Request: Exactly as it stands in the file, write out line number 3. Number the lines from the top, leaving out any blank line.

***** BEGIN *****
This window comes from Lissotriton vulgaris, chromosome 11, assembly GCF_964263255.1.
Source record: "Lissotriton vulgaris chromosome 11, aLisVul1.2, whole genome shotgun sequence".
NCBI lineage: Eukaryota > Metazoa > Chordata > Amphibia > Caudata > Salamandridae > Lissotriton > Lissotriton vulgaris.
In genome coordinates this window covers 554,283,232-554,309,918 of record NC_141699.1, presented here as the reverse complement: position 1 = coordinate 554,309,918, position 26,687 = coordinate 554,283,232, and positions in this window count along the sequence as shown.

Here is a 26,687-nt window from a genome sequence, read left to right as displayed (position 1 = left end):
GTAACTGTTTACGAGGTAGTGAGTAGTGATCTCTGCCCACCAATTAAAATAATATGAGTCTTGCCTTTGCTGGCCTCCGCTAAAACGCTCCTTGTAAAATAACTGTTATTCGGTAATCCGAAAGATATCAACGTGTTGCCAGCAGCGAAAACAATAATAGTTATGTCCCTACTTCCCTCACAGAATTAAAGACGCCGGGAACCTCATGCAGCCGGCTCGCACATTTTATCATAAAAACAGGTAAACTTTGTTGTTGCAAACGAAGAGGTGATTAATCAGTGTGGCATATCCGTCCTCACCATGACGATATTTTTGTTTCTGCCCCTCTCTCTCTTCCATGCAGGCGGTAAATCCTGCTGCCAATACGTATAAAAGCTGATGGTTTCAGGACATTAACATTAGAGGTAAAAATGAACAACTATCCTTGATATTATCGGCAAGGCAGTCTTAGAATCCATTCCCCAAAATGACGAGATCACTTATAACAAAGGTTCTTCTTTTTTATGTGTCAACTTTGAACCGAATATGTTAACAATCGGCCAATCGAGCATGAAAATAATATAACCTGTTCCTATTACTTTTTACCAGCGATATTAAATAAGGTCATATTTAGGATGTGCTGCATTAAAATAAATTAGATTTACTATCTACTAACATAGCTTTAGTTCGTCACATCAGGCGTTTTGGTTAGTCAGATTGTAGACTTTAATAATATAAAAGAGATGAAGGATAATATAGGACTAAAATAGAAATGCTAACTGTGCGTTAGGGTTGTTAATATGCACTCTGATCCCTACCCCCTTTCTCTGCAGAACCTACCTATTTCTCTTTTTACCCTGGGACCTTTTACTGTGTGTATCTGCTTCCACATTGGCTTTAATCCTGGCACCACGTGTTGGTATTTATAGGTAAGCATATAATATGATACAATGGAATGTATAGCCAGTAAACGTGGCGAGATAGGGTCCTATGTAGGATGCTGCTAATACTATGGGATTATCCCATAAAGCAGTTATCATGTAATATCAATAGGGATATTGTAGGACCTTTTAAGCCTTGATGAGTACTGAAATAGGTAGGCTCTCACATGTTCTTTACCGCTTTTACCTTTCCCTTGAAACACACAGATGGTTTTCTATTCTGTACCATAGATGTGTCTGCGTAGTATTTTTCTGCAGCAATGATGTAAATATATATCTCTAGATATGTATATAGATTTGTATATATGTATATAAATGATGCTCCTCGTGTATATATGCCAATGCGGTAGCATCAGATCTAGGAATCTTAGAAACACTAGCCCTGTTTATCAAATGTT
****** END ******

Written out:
NCBI lineage: Eukaryota > Metazoa > Chordata > Amphibia > Caudata > Salamandridae > Lissotriton > Lissotriton vulgaris.